Evidence of anatomically modern Homo sapiens have been verified by archeologists and anthropologists in the area of Mount Carmel in Canaan during the Middle Paleolithic Age dating from c. 90,000 BCE. That exceeds even the most imaginative or thoroughly computed time period of the Bible—including the Jews, their religion and their tribal God, YHWH [Yahweh or Jehovah], especially for the computation made by Bishop James Ussher resulting in his calculation of the age of the Universe beginning with the first day of biblical creation being October 23, 4004 BCE, no more than ten thousand years ago.
These first migrants coming out of Africa seem to have been unsuccessful; and by ~60,000 BCE–in the Levant–Neanderthal groups seem to have benefited from the worsening climate and replaced Homo sapiens, who were possibly confined once more to Africa. A second move out of Africa was seen in the Boker Tachtit Upper Paleolithic culture, from ~52,000 to 50,000 BCE. The date by which Homo sapiens Upper Paleolithic cultures began replacing Neanderthals was ~c. 40,000 BCE. This culture was quite successful in spreading.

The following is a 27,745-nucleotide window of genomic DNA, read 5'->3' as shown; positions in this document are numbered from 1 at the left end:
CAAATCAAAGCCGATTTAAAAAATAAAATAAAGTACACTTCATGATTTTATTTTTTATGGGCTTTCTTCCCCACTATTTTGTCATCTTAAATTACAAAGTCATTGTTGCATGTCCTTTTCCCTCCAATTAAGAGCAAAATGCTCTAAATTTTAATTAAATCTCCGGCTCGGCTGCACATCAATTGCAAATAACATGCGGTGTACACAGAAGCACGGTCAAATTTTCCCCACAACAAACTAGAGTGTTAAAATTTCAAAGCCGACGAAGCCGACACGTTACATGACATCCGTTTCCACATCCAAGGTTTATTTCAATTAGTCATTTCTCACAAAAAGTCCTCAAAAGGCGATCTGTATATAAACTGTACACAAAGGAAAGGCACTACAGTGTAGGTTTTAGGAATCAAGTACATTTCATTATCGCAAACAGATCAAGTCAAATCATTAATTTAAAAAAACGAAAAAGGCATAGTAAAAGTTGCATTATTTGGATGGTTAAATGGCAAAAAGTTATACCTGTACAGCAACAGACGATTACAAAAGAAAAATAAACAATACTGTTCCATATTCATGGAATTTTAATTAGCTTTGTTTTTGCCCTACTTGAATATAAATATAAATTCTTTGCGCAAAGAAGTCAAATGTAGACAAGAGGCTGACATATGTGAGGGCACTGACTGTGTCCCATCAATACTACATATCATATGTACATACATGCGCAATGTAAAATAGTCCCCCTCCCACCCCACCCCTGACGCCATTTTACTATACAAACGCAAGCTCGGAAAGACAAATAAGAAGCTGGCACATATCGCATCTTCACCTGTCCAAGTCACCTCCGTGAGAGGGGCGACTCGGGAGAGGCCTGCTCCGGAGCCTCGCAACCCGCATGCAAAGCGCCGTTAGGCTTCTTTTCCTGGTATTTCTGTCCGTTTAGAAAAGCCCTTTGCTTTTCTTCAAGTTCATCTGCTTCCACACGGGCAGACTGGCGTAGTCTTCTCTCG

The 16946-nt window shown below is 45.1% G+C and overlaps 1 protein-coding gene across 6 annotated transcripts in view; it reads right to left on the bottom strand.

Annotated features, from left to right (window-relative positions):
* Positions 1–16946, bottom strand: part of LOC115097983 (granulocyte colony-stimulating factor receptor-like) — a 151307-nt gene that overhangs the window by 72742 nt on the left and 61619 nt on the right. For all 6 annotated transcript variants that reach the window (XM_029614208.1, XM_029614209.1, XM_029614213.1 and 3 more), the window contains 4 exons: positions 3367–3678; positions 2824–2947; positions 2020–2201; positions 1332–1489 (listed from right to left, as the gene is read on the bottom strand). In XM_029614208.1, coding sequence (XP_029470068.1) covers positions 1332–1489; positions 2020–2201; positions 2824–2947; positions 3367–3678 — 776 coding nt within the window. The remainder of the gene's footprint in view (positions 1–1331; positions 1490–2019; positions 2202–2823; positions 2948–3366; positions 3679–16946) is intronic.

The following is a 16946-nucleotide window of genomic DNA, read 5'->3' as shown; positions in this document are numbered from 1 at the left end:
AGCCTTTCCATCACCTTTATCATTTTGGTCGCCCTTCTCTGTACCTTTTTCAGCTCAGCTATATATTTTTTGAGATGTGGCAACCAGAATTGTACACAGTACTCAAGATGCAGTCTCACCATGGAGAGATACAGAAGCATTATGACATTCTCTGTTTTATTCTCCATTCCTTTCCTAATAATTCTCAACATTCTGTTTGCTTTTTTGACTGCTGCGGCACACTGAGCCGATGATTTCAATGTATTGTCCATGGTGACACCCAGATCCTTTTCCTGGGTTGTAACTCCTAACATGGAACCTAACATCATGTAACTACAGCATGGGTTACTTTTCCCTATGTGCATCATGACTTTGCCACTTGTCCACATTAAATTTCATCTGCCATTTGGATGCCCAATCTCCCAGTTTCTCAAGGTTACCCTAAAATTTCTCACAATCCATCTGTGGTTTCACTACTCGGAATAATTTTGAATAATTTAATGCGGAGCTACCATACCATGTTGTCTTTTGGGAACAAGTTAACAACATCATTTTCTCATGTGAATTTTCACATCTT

After the Late Glacial Maxima, a new Epipaleolithic Iron age culture appeared. The appearance of the microlithic type culture, had domestication of wolves into dogs and the assistance of the animal in hunting and guarding human settlements. Extending from 18,000 to 10,500 BCE, the culture showed clear connections to the earlier microlithic cultures of Egypt using the bow and arrow. Some linguists believe this culture to have been the earliest arrival of Nostratic The later Natufian culture and its languages dominated in the Middle East early on. From 12,500–8500 BCE, the culture extended throughout the whole of the Levantine region, pioneered the first sedentary settlements, and probably supported themselves from fishing and the harvest of wild grains plentiful in the region at that time. The oldest remains of bread were discovered age dated to ~12,400 BCE—more than ~4,000 years before the advent of agriculture. This Natufian culture was apparently the first fully agricultural culture, adding wild grains, and domesticated sheep and goats.
The three principal Pottery Neolithic cultures–known to us in the Holy Land as Yarmuki-an, Coastal, and Jerichoan–were contemporary to some degree. The Yarmukian culture, in particular, settled down in the central Jordan Valley, the Coastal in the coastal plain andthe Jezreel Valley, and the Jerichoan in the lower Jordan Valley and other southern parts. All three were well-advanced in the making of pottery on their first arrival, sometime in the Sixth Millennium.